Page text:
An ultimate restaurant culture guide to help you avoid any potential goof-ups or miscommunications whenever you are dining in any restaurant in South Korea!
It is well-known that food brings people together, no matter where you are. At the end of the day, we all like to enjoy good food with people. And the food is one of the best ways to learn about a country and its culture. The beauty of travel involves trying the local cuisine, learning about its preparation, and finding its meaning. Korean culture is a rich and complex one, and this is reflected in the way that Koreans eat and dine. There are many unique aspects to Korean restaurant culture, from the way that food is ordered and served to the way that tables are shared.
Whenever you are in a foreign country, you can feel a bit lost when it comes to trying traditional cuisine. Especially whenever you are out in a restaurant, you can end up miscommunicating by not understanding the local culture. If you are planning on visiting South Korea, it is a good idea to be familiar with some of the key aspects of Korean restaurant culture. This will help you to have a more enjoyable and authentic dining experience.
Restaurant Culture in South Korea
South Korean culture is very different in many aspects, including eating customs. Even the most experienced foodies can feel a bit lost when dining at an authentic Korean restaurant. This post will help you understand more about the restaurant culture in South Korea.
Sit Wherever You Want
In most Korean restaurants, you can walk in and take a seat. There’s generally no host or hostess to seat you in restaurants in South Korea, even when they are not filled. If a seat is open, it’s yours to take. Traditional-style restaurants also offer floor seating, so don’t forget to remove your shoes.
Get The Waitress’ Attention
Now that you’re sitting at a table, it’s time to call the waitress. In some restaurants, there is a button on the table. Sometimes, it is cleverly placed on the table leg, napkin box, or even the wall. If there is no button, you need to grab their attention by being firm and confident. You should say as the Koreans do – hearty jeogiyo (저기요 – excuse me). If you just hold up your hand, no one is going to notice you. A server is not assigned to you, so you can grab any passing server.
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The culture in South Korea is much different from what you expect in other parts of the world. In local Korean restaurants, you may have to set your table, fill your glasses of water, and even refill the dishes on your plate. Napkins and utensils are on the table or in a hidden drawer under the table. You should place the utensils on the top of the napkin.
Share Your Food
If you are eating with locals, sharing food is a local custom. Korean culture places a lot of emphasis on sharing food when eating in a group, whether at home or a restaurant. It means eating from the same bowl and sitting around a big round table. There are lots of small, different dishes (side dishes – banchan) and a big grill in the center of the table so that you can grill your meat. As the side dishes are shared and are served in unlimited quantities. So, no need to worry about sharing as you have unlimited food.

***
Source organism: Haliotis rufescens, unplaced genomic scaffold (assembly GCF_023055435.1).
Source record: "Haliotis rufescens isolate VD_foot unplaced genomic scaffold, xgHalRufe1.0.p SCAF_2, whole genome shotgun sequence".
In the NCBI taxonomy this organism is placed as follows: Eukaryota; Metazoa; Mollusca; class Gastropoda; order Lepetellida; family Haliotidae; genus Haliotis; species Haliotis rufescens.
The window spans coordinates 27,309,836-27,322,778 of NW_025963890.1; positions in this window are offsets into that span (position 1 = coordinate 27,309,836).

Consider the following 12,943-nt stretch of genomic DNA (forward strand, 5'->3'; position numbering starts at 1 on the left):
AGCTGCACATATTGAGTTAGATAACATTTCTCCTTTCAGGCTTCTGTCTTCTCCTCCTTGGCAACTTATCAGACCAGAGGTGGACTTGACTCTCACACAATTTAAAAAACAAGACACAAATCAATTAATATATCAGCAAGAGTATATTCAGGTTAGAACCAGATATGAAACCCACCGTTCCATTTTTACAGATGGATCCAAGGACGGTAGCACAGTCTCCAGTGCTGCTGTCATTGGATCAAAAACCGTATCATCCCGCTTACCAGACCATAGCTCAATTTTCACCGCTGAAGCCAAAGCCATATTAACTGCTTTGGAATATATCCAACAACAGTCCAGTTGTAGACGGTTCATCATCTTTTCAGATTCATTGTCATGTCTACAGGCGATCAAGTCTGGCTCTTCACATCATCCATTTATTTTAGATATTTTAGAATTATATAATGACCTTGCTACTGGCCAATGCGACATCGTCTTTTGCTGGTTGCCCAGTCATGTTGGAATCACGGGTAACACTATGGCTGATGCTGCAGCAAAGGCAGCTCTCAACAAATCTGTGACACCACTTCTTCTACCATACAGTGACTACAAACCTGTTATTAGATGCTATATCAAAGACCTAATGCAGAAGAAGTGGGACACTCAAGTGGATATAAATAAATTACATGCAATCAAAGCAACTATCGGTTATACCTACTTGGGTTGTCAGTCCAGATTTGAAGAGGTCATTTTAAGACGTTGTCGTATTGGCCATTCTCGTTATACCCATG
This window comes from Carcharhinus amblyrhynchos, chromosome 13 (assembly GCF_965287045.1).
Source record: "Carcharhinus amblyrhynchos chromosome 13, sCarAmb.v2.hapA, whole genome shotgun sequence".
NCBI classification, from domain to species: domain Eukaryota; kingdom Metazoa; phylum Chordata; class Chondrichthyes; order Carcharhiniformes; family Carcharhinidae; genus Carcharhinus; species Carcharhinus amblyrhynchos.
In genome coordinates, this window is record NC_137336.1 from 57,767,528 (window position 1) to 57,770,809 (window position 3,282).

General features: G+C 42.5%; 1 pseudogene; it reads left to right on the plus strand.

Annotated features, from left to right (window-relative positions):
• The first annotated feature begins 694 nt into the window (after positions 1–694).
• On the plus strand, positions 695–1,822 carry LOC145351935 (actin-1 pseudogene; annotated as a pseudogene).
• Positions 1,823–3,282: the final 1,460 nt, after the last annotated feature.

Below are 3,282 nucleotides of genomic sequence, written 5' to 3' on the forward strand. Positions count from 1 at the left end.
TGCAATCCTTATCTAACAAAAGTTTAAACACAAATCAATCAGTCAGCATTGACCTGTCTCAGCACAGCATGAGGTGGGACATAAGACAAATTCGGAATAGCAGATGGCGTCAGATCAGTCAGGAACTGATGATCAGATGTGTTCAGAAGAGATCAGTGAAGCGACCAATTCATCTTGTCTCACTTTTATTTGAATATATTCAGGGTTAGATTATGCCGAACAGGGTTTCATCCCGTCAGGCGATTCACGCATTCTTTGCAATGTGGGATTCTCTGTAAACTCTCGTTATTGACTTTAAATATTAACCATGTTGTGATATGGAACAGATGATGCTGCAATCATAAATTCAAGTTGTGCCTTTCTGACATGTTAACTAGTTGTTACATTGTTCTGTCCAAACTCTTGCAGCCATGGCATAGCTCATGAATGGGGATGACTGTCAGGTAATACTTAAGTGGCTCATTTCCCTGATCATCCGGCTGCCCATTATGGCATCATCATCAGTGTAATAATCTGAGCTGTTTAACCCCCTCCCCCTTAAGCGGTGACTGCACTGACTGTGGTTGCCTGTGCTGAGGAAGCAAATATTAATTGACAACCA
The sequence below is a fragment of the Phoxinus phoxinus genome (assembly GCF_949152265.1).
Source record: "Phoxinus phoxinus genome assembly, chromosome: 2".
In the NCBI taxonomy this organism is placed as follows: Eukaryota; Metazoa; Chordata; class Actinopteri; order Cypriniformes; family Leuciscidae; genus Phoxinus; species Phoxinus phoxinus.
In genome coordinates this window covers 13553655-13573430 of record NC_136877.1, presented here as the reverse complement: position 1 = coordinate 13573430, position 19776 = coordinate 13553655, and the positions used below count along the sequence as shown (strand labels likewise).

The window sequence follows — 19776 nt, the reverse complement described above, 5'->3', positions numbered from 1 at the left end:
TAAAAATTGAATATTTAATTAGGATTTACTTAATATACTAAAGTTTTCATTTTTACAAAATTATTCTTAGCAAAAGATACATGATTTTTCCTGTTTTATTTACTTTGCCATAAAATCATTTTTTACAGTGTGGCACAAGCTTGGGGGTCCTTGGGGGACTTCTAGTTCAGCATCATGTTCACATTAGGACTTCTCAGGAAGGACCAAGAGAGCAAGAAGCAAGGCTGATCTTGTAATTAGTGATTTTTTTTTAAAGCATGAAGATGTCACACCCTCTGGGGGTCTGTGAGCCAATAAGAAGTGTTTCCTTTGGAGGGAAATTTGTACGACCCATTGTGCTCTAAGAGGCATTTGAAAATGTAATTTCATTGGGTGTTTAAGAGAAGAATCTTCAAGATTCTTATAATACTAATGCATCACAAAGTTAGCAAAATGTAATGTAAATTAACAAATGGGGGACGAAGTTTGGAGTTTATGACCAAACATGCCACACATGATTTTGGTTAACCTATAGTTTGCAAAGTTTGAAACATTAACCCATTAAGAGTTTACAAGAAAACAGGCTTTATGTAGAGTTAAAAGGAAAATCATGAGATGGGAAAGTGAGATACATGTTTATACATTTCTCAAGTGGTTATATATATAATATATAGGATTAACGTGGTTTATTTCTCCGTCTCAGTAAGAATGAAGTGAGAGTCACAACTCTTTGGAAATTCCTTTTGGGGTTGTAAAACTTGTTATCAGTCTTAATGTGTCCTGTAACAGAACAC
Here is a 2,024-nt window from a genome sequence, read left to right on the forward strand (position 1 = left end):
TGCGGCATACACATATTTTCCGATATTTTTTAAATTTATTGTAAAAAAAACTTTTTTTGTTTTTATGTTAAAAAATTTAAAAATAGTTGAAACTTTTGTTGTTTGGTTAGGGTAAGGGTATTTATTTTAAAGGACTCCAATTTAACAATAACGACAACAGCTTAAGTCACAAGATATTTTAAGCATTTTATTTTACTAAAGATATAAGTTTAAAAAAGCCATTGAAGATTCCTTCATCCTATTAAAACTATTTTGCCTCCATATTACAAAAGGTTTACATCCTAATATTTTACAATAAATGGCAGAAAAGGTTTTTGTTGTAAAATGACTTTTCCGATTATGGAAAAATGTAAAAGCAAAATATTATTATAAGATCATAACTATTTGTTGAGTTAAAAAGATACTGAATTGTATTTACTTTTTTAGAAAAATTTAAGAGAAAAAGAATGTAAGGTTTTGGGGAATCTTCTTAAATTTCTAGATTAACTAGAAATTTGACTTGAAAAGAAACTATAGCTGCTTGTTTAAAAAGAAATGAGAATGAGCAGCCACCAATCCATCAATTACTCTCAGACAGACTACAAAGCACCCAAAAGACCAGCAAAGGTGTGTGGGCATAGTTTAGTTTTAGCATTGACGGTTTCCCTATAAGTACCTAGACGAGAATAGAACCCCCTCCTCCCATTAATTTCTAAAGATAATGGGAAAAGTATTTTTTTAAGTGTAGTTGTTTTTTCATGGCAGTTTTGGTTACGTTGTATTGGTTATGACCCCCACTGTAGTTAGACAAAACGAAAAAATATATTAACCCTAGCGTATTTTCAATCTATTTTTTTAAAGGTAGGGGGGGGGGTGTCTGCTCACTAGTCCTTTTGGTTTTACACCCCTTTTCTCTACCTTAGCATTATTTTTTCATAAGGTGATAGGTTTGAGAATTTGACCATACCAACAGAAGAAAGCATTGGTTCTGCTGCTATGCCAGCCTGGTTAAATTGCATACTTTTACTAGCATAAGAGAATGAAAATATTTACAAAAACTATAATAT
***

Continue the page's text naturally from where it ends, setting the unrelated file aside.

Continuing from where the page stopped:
Cook It Yourself Food
Some Korean dishes are served uncooked, where you have to fry, cook, or boil it on the spot. Dishes like bibimbap, samgyeopsal, and budae jjigae allow you to prepare your meals according to your preference. Although you enjoy Korean culture, if you are unsure about a dish in a Korean restaurant, feel free to call ‘Sajangnim,’ the owner, and ask about it.
Water at the End of the Meal
If you want to eat like a local in a restaurant, wait until the meal’s end to drink water. According to Korean culture and customs, locals believe drinking too much water between meals is bad for digestion.
You can find the bill typically on your table by the end of the meal. It can also be placed on the seating divider or hanging on the table leg. You will have to bring the check to the front door so that you can pay on your way out. You should not hand over your credit card to the server for paying the bill.
Unlike restaurants in the US, there is no need to tip, and they don’t expect you to tip them. The service fee is included in the bill.
Here are some additional tips for dining in Korean restaurants:
- Order a variety of banchan: The side dishes are one of the best parts of a Korean meal, so be sure to order a variety.
- Cook the meat yourself: If you are ordering meat that is cooked at the table, be sure to cook it to your liking.
- Share your food: Sharing food is a common practice in Korean culture, so don’t be afraid to share your meal with your fellow diners.
- Drink soju: Soju is a delicious and refreshing alcoholic beverage that is perfect for enjoying with a meal.
- Learn some basic Korean phrases. This will show your Korean hosts that you are making an effort to learn their language, and it will also make it easier to order food and communicate with your waiter or waitress.
- Be aware of Korean table manners. For example, it is considered rude to slurp your noodles or to point with your chopsticks.
- Don’t be afraid to try new things. Korean food is very diverse, so there is something for everyone to enjoy. Be adventurous and try something new!
Just like any other country and culture, there are certain etiquettes you must follow so that you don’t end up offending your host! Our concise guide on restaurant culture in South Korea will certainly help you with that.